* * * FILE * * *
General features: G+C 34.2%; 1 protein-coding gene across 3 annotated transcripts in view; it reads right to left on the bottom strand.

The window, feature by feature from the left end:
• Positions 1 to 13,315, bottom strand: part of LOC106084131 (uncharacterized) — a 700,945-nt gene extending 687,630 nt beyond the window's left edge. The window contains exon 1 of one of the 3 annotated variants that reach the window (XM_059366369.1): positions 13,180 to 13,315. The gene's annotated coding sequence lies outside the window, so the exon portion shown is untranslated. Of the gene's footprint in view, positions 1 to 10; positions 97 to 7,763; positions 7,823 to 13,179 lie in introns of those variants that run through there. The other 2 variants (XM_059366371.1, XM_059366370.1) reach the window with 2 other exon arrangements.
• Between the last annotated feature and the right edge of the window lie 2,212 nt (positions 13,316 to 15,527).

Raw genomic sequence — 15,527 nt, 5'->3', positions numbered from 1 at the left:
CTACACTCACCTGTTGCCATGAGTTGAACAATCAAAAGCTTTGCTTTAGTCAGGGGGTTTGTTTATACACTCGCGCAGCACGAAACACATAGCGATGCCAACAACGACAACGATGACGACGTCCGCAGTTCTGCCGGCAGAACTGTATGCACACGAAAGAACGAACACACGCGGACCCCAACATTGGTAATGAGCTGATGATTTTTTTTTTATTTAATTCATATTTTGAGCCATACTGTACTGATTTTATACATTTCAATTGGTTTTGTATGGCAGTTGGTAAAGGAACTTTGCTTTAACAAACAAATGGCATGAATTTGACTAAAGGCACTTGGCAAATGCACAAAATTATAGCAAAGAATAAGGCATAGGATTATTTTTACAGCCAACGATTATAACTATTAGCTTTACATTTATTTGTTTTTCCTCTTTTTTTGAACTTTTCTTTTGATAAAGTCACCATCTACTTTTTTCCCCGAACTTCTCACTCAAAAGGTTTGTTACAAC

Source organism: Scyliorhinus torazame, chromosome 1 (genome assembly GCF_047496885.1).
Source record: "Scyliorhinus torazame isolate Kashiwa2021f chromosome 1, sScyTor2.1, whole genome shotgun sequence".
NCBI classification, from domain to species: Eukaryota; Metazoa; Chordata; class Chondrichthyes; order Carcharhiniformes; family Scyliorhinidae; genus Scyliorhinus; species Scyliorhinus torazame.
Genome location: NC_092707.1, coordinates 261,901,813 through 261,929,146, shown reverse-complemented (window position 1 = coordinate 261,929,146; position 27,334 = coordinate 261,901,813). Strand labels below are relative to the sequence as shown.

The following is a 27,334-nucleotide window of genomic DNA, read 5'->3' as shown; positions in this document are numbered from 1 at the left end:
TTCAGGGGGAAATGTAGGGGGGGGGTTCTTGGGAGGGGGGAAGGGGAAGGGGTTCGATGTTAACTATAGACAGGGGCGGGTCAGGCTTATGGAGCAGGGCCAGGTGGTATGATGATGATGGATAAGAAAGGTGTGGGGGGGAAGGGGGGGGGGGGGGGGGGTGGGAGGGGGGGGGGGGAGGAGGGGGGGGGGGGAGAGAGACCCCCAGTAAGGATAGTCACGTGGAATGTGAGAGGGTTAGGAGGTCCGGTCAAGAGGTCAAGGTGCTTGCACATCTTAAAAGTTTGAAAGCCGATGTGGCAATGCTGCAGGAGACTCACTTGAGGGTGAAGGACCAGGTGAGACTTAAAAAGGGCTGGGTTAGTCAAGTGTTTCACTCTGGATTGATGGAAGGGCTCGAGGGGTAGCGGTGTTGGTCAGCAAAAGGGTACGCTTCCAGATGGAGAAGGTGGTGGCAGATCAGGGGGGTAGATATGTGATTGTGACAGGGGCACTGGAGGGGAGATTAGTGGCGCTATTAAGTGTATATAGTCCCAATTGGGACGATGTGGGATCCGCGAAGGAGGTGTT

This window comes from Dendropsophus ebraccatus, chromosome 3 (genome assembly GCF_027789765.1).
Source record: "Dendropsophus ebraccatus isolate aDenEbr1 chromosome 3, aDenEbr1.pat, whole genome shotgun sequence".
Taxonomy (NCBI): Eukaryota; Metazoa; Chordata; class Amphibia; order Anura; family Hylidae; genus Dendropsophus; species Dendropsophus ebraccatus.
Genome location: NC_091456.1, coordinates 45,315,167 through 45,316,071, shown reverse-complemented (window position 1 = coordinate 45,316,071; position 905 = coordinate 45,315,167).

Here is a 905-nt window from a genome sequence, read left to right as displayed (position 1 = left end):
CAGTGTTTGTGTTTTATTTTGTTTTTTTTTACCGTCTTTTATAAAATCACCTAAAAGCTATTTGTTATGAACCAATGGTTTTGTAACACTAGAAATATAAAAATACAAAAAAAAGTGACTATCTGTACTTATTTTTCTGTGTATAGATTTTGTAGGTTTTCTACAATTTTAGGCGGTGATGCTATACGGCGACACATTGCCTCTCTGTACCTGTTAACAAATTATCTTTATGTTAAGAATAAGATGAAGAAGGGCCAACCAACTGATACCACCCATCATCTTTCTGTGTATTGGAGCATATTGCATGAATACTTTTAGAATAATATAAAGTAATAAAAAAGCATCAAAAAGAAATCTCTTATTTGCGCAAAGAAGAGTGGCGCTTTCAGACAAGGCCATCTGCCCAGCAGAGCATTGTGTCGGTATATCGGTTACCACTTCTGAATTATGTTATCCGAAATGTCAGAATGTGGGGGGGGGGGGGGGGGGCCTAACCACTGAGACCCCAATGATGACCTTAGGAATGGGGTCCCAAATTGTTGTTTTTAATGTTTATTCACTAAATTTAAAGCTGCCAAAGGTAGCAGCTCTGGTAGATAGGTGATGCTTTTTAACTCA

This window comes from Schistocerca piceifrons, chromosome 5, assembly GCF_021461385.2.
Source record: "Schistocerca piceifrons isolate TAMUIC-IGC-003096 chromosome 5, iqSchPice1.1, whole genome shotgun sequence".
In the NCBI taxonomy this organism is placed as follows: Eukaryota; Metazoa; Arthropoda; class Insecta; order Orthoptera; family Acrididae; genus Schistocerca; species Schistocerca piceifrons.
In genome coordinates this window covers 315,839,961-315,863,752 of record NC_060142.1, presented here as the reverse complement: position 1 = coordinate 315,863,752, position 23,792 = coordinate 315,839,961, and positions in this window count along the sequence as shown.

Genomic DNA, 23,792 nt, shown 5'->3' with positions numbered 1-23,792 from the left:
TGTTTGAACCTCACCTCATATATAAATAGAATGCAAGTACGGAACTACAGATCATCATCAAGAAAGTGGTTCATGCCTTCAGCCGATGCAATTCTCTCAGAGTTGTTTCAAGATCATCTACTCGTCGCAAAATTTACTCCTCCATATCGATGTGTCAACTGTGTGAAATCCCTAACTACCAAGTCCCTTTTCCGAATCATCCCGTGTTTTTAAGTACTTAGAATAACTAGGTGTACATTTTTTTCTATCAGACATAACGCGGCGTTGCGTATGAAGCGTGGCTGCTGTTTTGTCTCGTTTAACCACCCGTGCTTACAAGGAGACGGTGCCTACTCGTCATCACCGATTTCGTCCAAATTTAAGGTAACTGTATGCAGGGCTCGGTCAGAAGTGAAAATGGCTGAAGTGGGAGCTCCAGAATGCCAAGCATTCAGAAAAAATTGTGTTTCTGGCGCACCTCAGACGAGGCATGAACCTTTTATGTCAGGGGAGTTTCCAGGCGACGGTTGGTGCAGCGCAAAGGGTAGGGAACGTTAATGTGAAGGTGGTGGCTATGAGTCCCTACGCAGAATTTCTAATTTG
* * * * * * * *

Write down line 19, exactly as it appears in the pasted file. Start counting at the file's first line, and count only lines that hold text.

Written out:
This window comes from Schistocerca piceifrons, chromosome 5, assembly GCF_021461385.2.